This is a shocking story, and it exhibits the amorality and obsessive bias of our government only too clearly. It leaves one wondering how such a ruthless, obsessed mob ever got elected to run Canada.
For all I know, this film may already have been broadcast by the
CBC. I have asked them if they have ever screened this film, but have so far not received a reply.
I am indebted to a web site called For the Love of Freedom for the quotes filling in more of the recent background to the Khadr story:
"After his capture, Omar was detained at the notorious Bagram Air Base, where he was subject to inhumane interrogation and torture from the moment he regained consciousness. From Bagram, at the age of 16 Omar was moved to Guantanamo Bay. Here he was further subjected to harsh interrogation methods, including prolonged shackling in stress positions, solitary confinement for extended periods, beatings, and explicit threats of rendition to other countries for the purposes of torture.
"Despite the fact the he was barely a teenager at the time of his incarceration, he was not afforded any of the typical considerations for juvenile offenders, such as repatriation or being segregated from the general adult population. For much of his incarceration he was not officially charged, nor was he permitted to speak to his family or even a lawyer. Khadr was repeatedly interrogated by Canadian government officials and CSIS agents, who turned their findings over to U.S. prosecutors to aid with the conviction of Khadr, despite the fact that there were no assurances that he would not face the death penalty. This was deemed illegal in a unanimous 2008 ruling by the Supreme Court of Canada, who also ordered the videotapes of Khadr’s interrogation be released. The tapes were dramatic, at times showing a crying Khadr pleading to be killed and begging the Canadian interrogators to protect him.
"After an unsuccessful appeal by the government in 2009, in 2010 the Supreme Court ruled for the third time that the participation of the Canadian government in Khadr’s interrogations was illegal, stating:
" 'The interrogation of a youth detained without access to counsel, to elicit statements about serious criminal charges while knowing the youth had been subjected to sleep deprivation and while knowing the fruits of the interrogation would be shared with the prosecutors, offends the most basic Canadian standards about the treatment of detained youth suspects.'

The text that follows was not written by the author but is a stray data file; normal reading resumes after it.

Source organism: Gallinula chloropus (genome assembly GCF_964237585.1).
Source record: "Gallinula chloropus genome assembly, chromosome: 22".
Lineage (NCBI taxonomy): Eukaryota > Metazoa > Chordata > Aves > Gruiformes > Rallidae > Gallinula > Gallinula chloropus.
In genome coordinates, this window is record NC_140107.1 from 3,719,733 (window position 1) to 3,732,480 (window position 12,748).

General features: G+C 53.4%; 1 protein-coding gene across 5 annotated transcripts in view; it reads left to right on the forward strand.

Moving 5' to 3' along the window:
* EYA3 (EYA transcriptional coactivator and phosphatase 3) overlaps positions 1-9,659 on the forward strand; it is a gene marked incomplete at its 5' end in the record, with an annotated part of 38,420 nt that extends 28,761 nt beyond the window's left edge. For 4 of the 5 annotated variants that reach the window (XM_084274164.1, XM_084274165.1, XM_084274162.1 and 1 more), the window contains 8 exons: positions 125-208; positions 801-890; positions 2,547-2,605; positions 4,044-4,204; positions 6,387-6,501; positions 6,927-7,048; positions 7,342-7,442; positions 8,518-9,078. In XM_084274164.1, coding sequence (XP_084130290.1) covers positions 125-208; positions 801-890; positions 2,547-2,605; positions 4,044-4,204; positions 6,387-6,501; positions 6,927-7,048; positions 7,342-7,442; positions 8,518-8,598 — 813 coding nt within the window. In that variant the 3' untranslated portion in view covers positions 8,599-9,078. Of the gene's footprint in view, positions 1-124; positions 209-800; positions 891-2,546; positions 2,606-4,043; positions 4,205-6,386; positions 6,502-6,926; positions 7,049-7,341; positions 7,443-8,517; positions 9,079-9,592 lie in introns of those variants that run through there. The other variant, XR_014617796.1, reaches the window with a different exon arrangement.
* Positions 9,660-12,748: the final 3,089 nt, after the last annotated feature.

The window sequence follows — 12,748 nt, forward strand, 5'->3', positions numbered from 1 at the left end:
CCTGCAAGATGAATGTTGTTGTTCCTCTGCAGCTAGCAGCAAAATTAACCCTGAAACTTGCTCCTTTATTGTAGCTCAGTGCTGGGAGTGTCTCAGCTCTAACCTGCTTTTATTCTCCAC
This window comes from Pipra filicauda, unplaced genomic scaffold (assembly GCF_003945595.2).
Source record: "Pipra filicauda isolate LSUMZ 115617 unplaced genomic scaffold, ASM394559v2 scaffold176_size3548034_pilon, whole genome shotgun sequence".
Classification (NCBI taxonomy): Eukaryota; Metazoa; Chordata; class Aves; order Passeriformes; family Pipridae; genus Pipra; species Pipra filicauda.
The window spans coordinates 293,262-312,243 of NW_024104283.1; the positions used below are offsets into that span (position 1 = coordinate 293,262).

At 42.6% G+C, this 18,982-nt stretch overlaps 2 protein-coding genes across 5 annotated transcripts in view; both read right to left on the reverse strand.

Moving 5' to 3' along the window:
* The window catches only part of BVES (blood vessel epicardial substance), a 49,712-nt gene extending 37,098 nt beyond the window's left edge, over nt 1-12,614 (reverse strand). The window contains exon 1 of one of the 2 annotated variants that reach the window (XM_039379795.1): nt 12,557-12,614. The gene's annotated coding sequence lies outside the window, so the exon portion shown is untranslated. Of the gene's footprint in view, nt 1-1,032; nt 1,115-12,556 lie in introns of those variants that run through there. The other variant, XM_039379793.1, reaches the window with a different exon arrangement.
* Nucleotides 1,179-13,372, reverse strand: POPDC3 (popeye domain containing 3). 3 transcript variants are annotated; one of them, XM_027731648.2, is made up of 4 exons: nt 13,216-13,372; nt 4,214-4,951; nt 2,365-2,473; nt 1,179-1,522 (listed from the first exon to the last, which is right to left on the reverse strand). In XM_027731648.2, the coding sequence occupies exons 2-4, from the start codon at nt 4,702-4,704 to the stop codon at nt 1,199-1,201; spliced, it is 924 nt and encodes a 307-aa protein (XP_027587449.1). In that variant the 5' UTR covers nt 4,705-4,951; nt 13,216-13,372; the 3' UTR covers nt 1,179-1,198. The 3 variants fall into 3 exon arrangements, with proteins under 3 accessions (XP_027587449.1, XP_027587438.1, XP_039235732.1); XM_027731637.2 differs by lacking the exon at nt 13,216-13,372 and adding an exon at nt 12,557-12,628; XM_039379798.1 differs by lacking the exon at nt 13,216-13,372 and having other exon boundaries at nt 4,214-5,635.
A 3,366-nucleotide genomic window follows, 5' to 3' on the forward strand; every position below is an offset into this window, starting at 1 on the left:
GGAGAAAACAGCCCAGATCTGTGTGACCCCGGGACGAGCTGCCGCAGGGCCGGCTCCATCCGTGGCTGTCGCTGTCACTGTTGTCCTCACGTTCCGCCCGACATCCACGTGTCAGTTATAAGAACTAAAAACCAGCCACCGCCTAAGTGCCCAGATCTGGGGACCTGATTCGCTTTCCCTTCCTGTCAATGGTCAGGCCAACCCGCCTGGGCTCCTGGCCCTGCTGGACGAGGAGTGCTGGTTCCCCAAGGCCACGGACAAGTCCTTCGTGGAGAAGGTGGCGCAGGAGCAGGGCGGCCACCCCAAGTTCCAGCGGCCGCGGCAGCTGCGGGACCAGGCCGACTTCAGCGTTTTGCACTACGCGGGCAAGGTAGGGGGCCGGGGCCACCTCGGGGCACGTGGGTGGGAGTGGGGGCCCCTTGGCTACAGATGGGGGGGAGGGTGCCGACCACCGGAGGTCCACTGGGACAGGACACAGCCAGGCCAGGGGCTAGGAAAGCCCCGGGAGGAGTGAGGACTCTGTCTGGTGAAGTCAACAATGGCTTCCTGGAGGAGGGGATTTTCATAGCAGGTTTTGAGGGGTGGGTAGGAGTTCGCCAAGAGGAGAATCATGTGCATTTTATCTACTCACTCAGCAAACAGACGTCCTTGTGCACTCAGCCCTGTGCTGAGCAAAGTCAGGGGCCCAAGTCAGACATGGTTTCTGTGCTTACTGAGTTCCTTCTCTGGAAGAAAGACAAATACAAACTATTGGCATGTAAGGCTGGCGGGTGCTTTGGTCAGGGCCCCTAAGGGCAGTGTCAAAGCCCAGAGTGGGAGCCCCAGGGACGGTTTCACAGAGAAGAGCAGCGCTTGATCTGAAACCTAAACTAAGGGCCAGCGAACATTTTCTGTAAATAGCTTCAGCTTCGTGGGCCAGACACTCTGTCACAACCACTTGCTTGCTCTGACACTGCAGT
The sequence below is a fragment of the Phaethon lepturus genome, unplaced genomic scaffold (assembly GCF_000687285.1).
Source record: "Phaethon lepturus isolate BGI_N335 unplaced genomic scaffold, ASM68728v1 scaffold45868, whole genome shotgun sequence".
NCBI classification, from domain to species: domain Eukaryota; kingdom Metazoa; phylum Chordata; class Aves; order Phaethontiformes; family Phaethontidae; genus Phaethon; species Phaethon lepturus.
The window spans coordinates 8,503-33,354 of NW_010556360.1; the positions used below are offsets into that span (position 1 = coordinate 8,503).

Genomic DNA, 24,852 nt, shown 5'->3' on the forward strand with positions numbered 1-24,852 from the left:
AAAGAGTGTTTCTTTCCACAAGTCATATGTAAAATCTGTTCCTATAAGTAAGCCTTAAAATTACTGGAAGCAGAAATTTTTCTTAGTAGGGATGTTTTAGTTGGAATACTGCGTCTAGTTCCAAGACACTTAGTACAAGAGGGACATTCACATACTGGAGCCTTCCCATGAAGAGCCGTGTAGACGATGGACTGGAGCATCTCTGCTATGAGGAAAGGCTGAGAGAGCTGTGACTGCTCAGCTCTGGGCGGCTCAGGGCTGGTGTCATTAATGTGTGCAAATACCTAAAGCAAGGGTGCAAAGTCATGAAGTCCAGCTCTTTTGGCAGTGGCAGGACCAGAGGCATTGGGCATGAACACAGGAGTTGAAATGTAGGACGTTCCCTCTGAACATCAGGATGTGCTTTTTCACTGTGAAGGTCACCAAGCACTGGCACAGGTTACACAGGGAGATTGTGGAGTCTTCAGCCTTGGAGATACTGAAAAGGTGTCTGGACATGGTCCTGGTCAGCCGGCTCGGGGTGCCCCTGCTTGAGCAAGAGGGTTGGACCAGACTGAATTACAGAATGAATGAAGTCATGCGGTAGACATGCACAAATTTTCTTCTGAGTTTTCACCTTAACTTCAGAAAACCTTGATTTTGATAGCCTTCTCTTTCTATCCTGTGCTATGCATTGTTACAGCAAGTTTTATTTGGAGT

"In 2010, Khadr pled guilty to multiple war crimes as part of a plea deal worked out with the United States. Many saw this as justification for the horrible mistreatment he suffered as a teenager. Ultimately, however, it does not matter whether Khadr threw the grenade that fateful day or not – no crime is ever justification for a government to abuse the rights of a citizen. If our rights fail to protect us when we are vulnerable, when we need them the most, do they even exist at all?
"As part of his plea deal, Khadr was slated to be repatriated to Canada in October 2011 to serve out the duration of his sentence. However, more than 3 months has passed since he was eligible to be transferred, and there has been no concrete movement to begin the process to bring him home. Both the Canadian and U.S. governments claim there is no wilful foot-dragging, and blame the delay on complicated legal process. Apparently the issue is that the United States government is required to certify that Canada is a fit place to send a convicted terrorist, Canada will not permit Khadr to attack the U.S., and that Canada retains control over its prison system. This statement comes on the heels of the massive joint border security agreement signed by both governments. It is difficult to ascertain why the U.S. would sign an agreement of that nature with a country it doesn’t think is in control of its prisons, or would potentially allow a convicted terrorist to attack the U.S. An American official familiar with the case has been quoted in the press as saying the reason for the delay is 'your country (Canada) doesn’t want him back' ".